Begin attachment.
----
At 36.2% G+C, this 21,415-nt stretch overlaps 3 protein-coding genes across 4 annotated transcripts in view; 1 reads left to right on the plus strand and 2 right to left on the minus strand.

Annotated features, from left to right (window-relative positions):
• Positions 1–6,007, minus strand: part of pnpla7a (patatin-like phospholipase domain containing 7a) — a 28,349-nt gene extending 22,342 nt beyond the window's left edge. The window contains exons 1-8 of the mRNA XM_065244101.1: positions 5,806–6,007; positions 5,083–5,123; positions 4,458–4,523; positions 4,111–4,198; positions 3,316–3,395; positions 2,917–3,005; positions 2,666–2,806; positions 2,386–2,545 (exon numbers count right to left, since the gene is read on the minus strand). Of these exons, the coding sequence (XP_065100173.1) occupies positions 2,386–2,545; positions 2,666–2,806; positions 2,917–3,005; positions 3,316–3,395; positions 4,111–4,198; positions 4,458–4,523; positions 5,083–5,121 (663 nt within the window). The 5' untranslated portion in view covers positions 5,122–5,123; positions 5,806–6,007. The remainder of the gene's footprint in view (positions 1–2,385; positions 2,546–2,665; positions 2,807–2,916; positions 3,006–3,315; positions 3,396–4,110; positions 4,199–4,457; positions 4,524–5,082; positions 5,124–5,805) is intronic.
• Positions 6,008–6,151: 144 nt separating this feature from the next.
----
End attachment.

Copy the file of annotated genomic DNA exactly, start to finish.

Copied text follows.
At 36.2% G+C, this 21,415-nt stretch overlaps 3 protein-coding genes across 4 annotated transcripts in view; 1 reads left to right on the plus strand and 2 right to left on the minus strand.

Annotated features, from left to right (window-relative positions):
• Positions 1–6,007, minus strand: part of pnpla7a (patatin-like phospholipase domain containing 7a) — a 28,349-nt gene extending 22,342 nt beyond the window's left edge. The window contains exons 1-8 of the mRNA XM_065244101.1: positions 5,806–6,007; positions 5,083–5,123; positions 4,458–4,523; positions 4,111–4,198; positions 3,316–3,395; positions 2,917–3,005; positions 2,666–2,806; positions 2,386–2,545 (exon numbers count right to left, since the gene is read on the minus strand). Of these exons, the coding sequence (XP_065100173.1) occupies positions 2,386–2,545; positions 2,666–2,806; positions 2,917–3,005; positions 3,316–3,395; positions 4,111–4,198; positions 4,458–4,523; positions 5,083–5,121 (663 nt within the window). The 5' untranslated portion in view covers positions 5,122–5,123; positions 5,806–6,007. The remainder of the gene's footprint in view (positions 1–2,385; positions 2,546–2,665; positions 2,807–2,916; positions 3,006–3,315; positions 3,396–4,110; positions 4,199–4,457; positions 4,524–5,082; positions 5,124–5,805) is intronic.
• Positions 6,008–6,151: 144 nt separating this feature from the next.